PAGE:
The House legal affairs committee on Wednesday began discussing a bill looking to create a special jurisdiction within district courts for the quick processing of financial disputes.
Edek leader Marinos Sizopoulos said the proposal, which has been co-signed by Edek and Diko, would establish a special division within district courts for direct appeal by borrowers who disagree with bank overdrafts or with the procedure followed by the credit institutions for the sale of their properties.
According to ministry representatives after the meeting, the proposal is almost identical to one submitted by the government in 2021 and subsequently withdrawn due to amendments submitted by the parties.
Asked whether the bill is unconstitutional, Sizopoulos explained that the only change in the specific bill is the removal of the provision giving only members of vulnerable groups, as defined by ministerial decree, the right to appeal.
The ministerial decree will have a subjective nature, he said, stressing that everyone should have free access to justice and adding that as the Legal Service had signed the bill, “for us there is no question of unconstitutionality.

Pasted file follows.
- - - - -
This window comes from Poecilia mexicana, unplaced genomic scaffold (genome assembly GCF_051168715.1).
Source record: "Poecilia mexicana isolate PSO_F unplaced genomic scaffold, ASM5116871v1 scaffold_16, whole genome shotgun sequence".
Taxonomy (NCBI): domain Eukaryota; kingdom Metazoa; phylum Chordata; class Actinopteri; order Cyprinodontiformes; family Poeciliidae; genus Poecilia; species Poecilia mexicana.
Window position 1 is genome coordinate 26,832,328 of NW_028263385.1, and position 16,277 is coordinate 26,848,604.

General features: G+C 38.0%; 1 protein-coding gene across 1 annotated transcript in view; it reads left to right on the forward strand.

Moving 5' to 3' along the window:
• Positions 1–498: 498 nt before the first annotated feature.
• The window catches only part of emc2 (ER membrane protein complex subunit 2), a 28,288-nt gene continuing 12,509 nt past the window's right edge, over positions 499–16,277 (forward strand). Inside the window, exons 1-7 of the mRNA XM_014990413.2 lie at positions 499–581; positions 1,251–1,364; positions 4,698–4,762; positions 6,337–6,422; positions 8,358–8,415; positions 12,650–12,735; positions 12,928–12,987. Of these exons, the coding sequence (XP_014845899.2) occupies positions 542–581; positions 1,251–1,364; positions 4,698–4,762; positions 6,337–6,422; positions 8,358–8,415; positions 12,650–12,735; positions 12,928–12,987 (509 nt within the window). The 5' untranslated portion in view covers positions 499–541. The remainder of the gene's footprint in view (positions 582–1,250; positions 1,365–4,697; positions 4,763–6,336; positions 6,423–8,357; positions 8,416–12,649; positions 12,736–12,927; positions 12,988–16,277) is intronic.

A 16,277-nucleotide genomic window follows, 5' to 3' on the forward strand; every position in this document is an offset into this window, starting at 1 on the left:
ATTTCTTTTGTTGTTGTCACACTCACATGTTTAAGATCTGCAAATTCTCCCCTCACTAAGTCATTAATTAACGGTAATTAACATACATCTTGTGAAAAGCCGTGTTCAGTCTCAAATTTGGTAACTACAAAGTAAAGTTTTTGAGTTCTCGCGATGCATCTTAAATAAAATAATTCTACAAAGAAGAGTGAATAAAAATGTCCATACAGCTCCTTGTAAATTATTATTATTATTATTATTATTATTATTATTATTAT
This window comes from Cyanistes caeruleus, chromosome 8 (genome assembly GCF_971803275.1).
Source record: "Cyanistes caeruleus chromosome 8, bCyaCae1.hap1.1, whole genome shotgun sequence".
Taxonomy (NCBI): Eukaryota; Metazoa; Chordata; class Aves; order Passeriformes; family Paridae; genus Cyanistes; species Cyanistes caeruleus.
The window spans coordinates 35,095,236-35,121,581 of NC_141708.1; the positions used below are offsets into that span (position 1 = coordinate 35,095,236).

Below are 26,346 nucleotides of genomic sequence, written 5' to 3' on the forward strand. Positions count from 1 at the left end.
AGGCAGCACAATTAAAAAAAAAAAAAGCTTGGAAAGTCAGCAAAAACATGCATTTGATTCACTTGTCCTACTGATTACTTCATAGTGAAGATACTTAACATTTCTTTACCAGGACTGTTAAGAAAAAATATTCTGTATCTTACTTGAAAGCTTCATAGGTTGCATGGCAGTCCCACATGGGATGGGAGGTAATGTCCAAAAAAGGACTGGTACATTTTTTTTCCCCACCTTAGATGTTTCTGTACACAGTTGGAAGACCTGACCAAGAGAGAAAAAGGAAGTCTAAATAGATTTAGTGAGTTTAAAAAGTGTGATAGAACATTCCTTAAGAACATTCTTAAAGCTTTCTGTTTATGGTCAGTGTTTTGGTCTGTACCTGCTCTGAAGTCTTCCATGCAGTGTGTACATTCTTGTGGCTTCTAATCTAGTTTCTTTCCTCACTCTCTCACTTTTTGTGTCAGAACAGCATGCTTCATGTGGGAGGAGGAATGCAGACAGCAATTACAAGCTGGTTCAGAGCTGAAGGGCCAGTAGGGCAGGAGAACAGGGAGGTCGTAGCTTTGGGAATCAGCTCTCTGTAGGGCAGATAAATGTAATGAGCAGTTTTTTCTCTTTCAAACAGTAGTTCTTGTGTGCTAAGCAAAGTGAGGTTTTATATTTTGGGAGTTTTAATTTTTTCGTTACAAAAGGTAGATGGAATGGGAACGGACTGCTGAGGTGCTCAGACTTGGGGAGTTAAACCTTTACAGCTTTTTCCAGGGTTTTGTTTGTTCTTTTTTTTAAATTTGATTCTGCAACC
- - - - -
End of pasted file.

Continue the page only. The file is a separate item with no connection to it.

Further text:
“We hope that the delays and expediencies that defined the discussions in the past will be abandoned this time so that we can also offer the necessary protection to the public against the arbitrariness that the financial institutions have shown against them,” Sizopoulos said.
He added that it is thought this will protect borrowers to a large extent, helping with the timely and correct restructuring of loans so as to reduce their number. “It will also be for the benefit of the economy and the financial institution and above all for the benefit of public”.
Diko’s Christiana Erotokritou expressed the hope the bill will reach the House plenum soon, saying her party will do everything it can to get it there before it wraps up in December.
In his own statements, Akel’s Aristos Damianou said that the latest discussion was not new, recalling the original government proposal which was “authoritatively” scrapped in 2021 after “significant amendments” by opposition parties that would “secure the rights of borrowers and guarantors to unhindered access to justice, create the conditions for a fair trial and restore the balance between the rights of borrowers and banks”.
Damianou said the revival of the bill was a step in the right direction but not sufficient, which is why “we will bring back the comprehensive amendment that all the parties had agreed upon which, in our opinion, secures both rights and possibilities for the benefit of borrowers and guarantors”.